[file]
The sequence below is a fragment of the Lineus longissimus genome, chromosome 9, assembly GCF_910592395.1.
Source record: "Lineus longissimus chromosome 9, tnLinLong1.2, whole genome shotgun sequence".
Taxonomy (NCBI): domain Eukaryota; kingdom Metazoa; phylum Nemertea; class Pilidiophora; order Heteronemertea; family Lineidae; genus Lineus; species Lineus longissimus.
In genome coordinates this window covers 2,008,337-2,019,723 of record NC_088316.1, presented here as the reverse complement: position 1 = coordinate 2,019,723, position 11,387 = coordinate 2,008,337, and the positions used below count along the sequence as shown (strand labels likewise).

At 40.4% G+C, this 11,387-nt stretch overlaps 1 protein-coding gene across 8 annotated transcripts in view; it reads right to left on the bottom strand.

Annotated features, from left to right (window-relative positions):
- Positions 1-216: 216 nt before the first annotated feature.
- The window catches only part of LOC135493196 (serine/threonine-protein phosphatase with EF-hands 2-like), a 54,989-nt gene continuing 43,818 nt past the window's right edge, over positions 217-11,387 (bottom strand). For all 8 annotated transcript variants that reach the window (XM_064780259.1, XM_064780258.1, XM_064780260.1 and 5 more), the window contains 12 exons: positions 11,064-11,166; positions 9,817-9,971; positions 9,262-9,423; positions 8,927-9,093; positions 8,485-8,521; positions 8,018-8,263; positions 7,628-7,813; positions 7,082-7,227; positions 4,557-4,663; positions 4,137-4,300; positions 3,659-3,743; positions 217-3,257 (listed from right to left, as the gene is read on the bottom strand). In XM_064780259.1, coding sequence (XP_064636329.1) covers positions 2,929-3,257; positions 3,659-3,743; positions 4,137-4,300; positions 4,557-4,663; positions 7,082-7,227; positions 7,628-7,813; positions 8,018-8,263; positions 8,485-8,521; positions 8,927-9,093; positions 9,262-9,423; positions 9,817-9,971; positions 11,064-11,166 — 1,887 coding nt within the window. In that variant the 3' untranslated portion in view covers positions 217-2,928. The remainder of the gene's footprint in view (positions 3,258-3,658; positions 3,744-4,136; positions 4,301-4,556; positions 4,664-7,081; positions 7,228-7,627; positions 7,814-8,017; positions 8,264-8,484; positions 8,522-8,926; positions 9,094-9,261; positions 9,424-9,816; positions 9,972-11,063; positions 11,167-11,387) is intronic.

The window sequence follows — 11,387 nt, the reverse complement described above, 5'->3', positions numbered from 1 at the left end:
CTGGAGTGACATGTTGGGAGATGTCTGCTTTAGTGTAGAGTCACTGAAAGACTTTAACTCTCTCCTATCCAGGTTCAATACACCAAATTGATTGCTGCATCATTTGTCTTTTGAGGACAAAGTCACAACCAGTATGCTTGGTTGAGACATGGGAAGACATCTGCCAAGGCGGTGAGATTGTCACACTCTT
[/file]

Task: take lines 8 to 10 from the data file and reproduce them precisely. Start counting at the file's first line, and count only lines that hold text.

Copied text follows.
- The window catches only part of LOC135493196 (serine/threonine-protein phosphatase with EF-hands 2-like), a 54,989-nt gene continuing 43,818 nt past the window's right edge, over positions 217-11,387 (bottom strand). For all 8 annotated transcript variants that reach the window (XM_064780259.1, XM_064780258.1, XM_064780260.1 and 5 more), the window contains 12 exons: positions 11,064-11,166; positions 9,817-9,971; positions 9,262-9,423; positions 8,927-9,093; positions 8,485-8,521; positions 8,018-8,263; positions 7,628-7,813; positions 7,082-7,227; positions 4,557-4,663; positions 4,137-4,300; positions 3,659-3,743; positions 217-3,257 (listed from right to left, as the gene is read on the bottom strand). In XM_064780259.1, coding sequence (XP_064636329.1) covers positions 2,929-3,257; positions 3,659-3,743; positions 4,137-4,300; positions 4,557-4,663; positions 7,082-7,227; positions 7,628-7,813; positions 8,018-8,263; positions 8,485-8,521; positions 8,927-9,093; positions 9,262-9,423; positions 9,817-9,971; positions 11,064-11,166 — 1,887 coding nt within the window. In that variant the 3' untranslated portion in view covers positions 217-2,928. The remainder of the gene's footprint in view (positions 3,258-3,658; positions 3,744-4,136; positions 4,301-4,556; positions 4,664-7,081; positions 7,228-7,627; positions 7,814-8,017; positions 8,264-8,484; positions 8,522-8,926; positions 9,094-9,261; positions 9,424-9,816; positions 9,972-11,063; positions 11,167-11,387) is intronic.

The window sequence follows — 11,387 nt, the reverse complement described above, 5'->3', positions numbered from 1 at the left end:
CTGGAGTGACATGTTGGGAGATGTCTGCTTTAGTGTAGAGTCACTGAAAGACTTTAACTCTCTCCTATCCAGGTTCAATACACCAAATTGATTGCTGCATCATTTGTCTTTTGAGGACAAAGTCACAACCAGTATGCTTGGTTGAGACATGGGAAGACATCTGCCAAGGCGGTGAGATTGTCACACTCTT